This is a coming-of-age story that focuses mostly on the issue of weight, health, what is acceptable as a comedy subject, discrimination, and self-identity. The main character, who narrates the story in the first person, is likeable, although his life is not one most fourteen years old youths would easily identify with. Some aspects of it would be like a dream come true for many kids his age (avoiding school and working on TV instead; meeting big stars and having a successful career at such a young age; living in a nice house with caring parents, and a younger sister who also loves him…), while others, like his weight and his health problems, would be a nightmare for anybody. Rather than hard-hitting realism, this YA story chooses a character whose life is in the limelight and whose decisions and actions are scrutinised by all and have a much bigger impact than that of most children his age. If we all know about bullying and the way peer pressure has been magnified by social media and the way our lives are always on display, whether we like it or not, imagine what that would be like for a child actor and one whose main issue is always on display. Quincy cannot ignore what is happening around him, and no matter how hard adults try to protect him, he is faced with some tough decisions.
This is not a novel about really good and terribly bad characters. All of the important characters are likeable once we get to know them a bit, and apart from one or two who are battling their own demons, most of them just seem to be supportive, encouraging and trying to do their jobs as well as they can. We might agree or disagree with some of their opinions or points of view, but they don’t have hidden motives or are devious and manipulative.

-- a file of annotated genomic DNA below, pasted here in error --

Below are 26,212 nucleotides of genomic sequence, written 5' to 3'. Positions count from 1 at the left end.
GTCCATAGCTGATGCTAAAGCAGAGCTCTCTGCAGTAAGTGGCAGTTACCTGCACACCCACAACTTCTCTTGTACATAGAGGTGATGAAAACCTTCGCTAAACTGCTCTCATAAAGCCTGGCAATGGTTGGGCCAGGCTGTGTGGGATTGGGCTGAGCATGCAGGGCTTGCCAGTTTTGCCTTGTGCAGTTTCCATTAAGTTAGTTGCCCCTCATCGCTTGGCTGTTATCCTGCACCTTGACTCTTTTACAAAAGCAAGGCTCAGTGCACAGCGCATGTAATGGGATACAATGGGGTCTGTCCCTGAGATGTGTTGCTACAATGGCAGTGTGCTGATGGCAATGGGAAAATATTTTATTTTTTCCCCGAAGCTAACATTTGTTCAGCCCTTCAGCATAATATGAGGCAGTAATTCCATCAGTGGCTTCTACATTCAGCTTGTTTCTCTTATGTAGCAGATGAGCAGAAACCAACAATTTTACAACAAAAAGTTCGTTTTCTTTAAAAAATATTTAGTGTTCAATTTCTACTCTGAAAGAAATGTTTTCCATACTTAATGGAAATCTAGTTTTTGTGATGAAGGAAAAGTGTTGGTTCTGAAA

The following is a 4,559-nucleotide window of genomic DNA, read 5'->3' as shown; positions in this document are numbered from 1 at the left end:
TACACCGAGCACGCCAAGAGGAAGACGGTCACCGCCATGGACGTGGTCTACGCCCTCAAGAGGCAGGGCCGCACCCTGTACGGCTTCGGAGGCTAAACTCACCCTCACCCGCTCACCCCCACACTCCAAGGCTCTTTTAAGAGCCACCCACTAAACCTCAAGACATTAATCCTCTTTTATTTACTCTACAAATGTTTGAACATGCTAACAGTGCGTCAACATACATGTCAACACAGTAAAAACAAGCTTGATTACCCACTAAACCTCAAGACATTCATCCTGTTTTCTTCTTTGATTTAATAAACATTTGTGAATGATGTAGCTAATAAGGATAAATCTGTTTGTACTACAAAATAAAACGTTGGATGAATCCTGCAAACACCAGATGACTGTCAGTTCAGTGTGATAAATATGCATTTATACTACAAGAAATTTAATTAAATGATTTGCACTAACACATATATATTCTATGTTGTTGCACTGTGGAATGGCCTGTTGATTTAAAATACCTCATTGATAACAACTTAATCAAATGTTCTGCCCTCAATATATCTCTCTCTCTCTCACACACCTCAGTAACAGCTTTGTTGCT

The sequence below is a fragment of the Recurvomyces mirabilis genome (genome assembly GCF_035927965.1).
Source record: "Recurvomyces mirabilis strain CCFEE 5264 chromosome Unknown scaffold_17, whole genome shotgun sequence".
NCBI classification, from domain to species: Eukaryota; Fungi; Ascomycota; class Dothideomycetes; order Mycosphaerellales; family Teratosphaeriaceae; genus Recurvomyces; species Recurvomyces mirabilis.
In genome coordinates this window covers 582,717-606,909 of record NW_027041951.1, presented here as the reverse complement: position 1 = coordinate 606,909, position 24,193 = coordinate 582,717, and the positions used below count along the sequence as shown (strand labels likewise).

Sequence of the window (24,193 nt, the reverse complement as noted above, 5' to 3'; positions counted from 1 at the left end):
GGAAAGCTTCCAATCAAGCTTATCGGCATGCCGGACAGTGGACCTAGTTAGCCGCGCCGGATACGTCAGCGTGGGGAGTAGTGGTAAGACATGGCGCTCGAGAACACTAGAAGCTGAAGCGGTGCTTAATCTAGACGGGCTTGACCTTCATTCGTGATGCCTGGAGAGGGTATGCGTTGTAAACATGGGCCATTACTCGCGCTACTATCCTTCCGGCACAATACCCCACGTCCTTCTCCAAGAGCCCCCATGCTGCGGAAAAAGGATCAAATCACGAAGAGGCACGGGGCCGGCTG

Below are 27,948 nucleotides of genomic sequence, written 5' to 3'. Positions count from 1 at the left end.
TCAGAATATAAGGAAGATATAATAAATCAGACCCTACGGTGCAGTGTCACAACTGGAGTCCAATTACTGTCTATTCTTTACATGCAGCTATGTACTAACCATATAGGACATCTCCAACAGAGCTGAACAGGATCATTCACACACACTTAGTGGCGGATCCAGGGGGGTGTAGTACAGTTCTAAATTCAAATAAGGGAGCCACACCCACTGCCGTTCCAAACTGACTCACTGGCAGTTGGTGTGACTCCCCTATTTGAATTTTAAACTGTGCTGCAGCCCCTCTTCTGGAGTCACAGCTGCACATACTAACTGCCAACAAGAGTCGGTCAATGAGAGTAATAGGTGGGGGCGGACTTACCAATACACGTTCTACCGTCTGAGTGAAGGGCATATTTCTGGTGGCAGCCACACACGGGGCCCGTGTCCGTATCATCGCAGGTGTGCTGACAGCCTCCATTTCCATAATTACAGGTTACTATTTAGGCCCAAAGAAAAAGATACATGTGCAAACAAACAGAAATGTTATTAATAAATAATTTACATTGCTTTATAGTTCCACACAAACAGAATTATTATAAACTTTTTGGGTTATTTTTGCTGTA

The writing flows well; the story is set in chronological order and there are no complicated jumps or convoluted extra storylines. Quincy comes across as a very articulate and fairly smart boy, and we see him become more thoughtful and introspective as the novel progresses, gaining new insights and maturing in front of our eyes. As he acknowledges, he is more used to spending time with adults than with children, and he is empathetic and moves on from only thinking about what he wants to do and what he enjoys, to considering other people’s perspectives. The same goes for his attitude towards food. Although sometimes the process Quincy has to go through to improve his health appears, perhaps, too easy and straightforward, there are moments when his struggling to keep up control is powerfully reflected in the novel and rings painfully true.
Other than the issue of weight, which is at the centre of the novel, I don’t think any other warnings as to the content are warranted. There is no violence, no sex, no bad language, and although some diversity issues are brought up, these are not discussed in detail or gone into in any depth (they are mostly used for comparison). People worried about how offensive the fat jokes might be… Well, that is a bit of a personal matter. We don’t see examples of the actual show, so most of the jokes are those Quincy himself makes, and, in my opinion, they are pretty mild (I struggled with weight when I was a child and a teenager, and I can’t let my guard down even now, so my point of view is not truly neutral), but be warned that some of the content might be hurtful, and it might be advisable to check a sample of the book if you have doubts.
I particularly enjoyed learning more about how a sitcom is filmed, and the whole process of creation, from the rewrites of the script to the wardrobe changes, and the interaction with a live audience. It felt as if I was there, and the author’s personal experience in that world shines through.
In summary, this is a solid YA first novel, with a likeable protagonist who has to face some tough decisions and some hard truths. The ending… is very appropriate and hopeful (although I would have preferred it to end with the end, that is a personal thing), and young people who are interested in acting and/or struggle with any self-image issues (not necessarily to do with weight) are likely to enjoy and feel inspired by the book. And adults will also find plenty to think about within its pages.